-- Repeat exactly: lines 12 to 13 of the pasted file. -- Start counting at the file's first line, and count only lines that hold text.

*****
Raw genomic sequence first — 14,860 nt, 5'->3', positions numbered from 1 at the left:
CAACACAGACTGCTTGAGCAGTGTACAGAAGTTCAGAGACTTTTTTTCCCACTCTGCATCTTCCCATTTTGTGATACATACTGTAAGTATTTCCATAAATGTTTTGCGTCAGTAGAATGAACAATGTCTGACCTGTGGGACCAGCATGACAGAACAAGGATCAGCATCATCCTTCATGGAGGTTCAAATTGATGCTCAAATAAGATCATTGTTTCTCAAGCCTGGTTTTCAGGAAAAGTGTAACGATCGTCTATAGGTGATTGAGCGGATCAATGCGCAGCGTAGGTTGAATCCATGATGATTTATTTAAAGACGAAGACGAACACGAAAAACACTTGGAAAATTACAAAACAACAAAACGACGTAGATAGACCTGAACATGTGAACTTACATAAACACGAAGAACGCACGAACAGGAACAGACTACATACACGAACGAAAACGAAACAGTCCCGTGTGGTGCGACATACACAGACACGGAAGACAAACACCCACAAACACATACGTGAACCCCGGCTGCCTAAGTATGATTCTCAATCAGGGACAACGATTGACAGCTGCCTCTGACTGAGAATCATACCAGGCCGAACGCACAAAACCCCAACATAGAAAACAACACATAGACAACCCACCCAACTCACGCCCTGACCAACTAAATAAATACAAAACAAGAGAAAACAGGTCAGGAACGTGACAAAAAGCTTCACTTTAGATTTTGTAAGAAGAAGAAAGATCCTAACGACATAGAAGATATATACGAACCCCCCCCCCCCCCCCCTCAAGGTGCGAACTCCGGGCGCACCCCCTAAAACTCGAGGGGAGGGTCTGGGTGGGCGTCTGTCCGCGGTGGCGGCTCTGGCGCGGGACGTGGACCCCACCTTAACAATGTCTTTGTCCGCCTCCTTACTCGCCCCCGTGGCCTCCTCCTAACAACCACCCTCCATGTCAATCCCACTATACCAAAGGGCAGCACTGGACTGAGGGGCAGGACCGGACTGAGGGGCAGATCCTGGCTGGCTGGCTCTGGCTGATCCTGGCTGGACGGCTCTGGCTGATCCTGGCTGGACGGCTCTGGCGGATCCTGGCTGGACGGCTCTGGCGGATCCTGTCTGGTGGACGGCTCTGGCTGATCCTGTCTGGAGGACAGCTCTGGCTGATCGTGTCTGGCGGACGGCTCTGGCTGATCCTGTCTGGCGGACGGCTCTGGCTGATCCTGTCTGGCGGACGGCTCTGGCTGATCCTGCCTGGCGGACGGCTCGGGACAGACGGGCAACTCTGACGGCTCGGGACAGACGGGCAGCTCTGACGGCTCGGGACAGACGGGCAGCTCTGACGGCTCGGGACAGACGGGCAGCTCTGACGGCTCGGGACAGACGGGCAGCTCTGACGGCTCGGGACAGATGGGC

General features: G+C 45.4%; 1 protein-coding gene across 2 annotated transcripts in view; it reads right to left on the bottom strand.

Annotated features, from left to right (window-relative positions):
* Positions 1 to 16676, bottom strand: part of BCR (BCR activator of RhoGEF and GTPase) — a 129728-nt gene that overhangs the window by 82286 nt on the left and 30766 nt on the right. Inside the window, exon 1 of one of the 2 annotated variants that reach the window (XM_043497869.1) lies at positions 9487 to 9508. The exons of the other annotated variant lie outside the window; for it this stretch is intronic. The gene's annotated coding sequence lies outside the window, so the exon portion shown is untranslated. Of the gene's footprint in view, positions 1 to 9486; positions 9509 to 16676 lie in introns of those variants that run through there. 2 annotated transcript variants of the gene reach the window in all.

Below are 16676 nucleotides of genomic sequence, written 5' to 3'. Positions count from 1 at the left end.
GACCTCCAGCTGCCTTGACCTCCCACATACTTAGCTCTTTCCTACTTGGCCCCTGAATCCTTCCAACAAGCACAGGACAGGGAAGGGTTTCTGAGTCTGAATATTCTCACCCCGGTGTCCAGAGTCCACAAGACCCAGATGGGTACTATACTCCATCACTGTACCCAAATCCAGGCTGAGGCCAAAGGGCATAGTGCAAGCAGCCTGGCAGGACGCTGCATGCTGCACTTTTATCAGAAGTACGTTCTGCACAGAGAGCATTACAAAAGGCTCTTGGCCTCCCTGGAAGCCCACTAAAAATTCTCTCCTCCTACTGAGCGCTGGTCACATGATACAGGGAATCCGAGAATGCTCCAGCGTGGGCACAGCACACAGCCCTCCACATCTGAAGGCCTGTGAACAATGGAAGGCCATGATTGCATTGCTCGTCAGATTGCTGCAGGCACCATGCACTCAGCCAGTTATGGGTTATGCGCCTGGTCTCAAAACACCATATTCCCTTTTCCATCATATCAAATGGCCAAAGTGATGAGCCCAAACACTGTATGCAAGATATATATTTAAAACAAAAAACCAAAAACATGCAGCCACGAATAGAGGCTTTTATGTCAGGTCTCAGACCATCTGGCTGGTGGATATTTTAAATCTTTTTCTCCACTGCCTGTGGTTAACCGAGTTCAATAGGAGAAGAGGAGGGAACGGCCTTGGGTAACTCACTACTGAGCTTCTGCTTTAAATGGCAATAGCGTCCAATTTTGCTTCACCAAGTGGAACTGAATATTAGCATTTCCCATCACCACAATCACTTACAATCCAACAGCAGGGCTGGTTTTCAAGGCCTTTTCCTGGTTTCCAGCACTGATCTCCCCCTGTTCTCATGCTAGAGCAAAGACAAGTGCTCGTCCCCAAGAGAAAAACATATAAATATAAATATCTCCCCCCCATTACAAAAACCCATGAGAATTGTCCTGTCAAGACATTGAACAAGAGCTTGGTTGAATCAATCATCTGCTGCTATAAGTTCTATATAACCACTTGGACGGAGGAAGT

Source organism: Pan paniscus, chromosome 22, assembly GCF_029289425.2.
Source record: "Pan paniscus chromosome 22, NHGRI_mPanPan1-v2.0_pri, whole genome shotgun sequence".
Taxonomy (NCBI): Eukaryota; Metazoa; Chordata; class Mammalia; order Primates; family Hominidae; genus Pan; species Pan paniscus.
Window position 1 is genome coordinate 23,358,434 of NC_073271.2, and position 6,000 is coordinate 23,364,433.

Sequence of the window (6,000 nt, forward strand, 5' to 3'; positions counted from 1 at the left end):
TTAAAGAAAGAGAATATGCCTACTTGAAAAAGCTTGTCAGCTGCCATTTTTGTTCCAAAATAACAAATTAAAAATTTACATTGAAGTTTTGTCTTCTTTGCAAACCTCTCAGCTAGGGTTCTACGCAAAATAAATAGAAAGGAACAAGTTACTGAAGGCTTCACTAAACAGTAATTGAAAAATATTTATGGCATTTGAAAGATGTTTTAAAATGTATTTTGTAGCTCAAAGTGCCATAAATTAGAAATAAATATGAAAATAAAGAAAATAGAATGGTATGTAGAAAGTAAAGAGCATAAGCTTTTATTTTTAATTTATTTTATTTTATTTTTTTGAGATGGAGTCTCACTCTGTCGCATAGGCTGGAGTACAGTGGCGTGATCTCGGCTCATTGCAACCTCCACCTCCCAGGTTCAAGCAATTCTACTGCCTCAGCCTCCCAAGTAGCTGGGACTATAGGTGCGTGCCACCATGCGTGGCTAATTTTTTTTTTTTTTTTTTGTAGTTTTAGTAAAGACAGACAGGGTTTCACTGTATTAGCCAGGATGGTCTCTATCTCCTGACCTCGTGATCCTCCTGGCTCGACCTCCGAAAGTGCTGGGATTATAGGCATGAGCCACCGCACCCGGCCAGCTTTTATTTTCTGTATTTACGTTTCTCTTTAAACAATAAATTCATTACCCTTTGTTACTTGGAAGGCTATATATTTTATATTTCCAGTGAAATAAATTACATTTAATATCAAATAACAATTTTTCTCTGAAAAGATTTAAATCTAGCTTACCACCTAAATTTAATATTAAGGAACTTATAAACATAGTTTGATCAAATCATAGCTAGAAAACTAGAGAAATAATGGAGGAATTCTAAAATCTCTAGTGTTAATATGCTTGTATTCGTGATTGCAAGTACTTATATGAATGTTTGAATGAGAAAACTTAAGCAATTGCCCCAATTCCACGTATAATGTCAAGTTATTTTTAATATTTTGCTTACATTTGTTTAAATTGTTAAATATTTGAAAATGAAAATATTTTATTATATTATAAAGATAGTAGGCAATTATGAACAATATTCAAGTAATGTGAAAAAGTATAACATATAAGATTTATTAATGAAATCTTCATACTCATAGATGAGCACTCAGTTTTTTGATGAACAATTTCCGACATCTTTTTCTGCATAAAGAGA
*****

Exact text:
Sequence of the window (6,000 nt, forward strand, 5' to 3'; positions counted from 1 at the left end):
TTAAAGAAAGAGAATATGCCTACTTGAAAAAGCTTGTCAGCTGCCATTTTTGTTCCAAAATAACAAATTAAAAATTTACATTGAAGTTTTGTCTTCTTTGCAAACCTCTCAGCTAGGGTTCTACGCAAAATAAATAGAAAGGAACAAGTTACTGAAGGCTTCACTAAACAGTAATTGAAAAATATTTATGGCATTTGAAAGATGTTTTAAAATGTATTTTGTAGCTCAAAGTGCCATAAATTAGAAATAAATATGAAAATAAAGAAAATAGAATGGTATGTAGAAAGTAAAGAGCATAAGCTTTTATTTTTAATTTATTTTATTTTATTTTTTTGAGATGGAGTCTCACTCTGTCGCATAGGCTGGAGTACAGTGGCGTGATCTCGGCTCATTGCAACCTCCACCTCCCAGGTTCAAGCAATTCTACTGCCTCAGCCTCCCAAGTAGCTGGGACTATAGGTGCGTGCCACCATGCGTGGCTAATTTTTTTTTTTTTTTTTTGTAGTTTTAGTAAAGACAGACAGGGTTTCACTGTATTAGCCAGGATGGTCTCTATCTCCTGACCTCGTGATCCTCCTGGCTCGACCTCCGAAAGTGCTGGGATTATAGGCATGAGCCACCGCACCCGGCCAGCTTTTATTTTCTGTATTTACGTTTCTCTTTAAACAATAAATTCATTACCCTTTGTTACTTGGAAGGCTATATATTTTATATTTCCAGTGAAATAAATTACATTTAATATCAAATAACAATTTTTCTCTGAAAAGATTTAAATCTAGCTTACCACCTAAATTTAATATTAAGGAACTTATAAACATAGTTTGATCAAATCATAGCTAGAAAACTAGAGAAATAATGGAGGAATTCTAAAATCTCTAGTGTTAATATGCTTGTATTCGTGATTGCAAGTACTTATATGAATGTTTGAATGAGAAAACTTAAGCAATTGCCCCAATTCCACGTATAATGTCAAGTTATTTTTAATATTTTGCTTACATTTGTTTAAATTGTTAAATATTTGAAAATGAAAATATTTTATTATATTATAAAGATAGTAGGCAATTATGAACAATATTCAAGTAATGTGAAAAAGTATAACATATAAGATTTATTAATGAAATCTTCATACTCATAGATGAGCACTCAGTTTTTTGATGAACAATTTCCGACATCTTTTTCTGCATAAAGAGA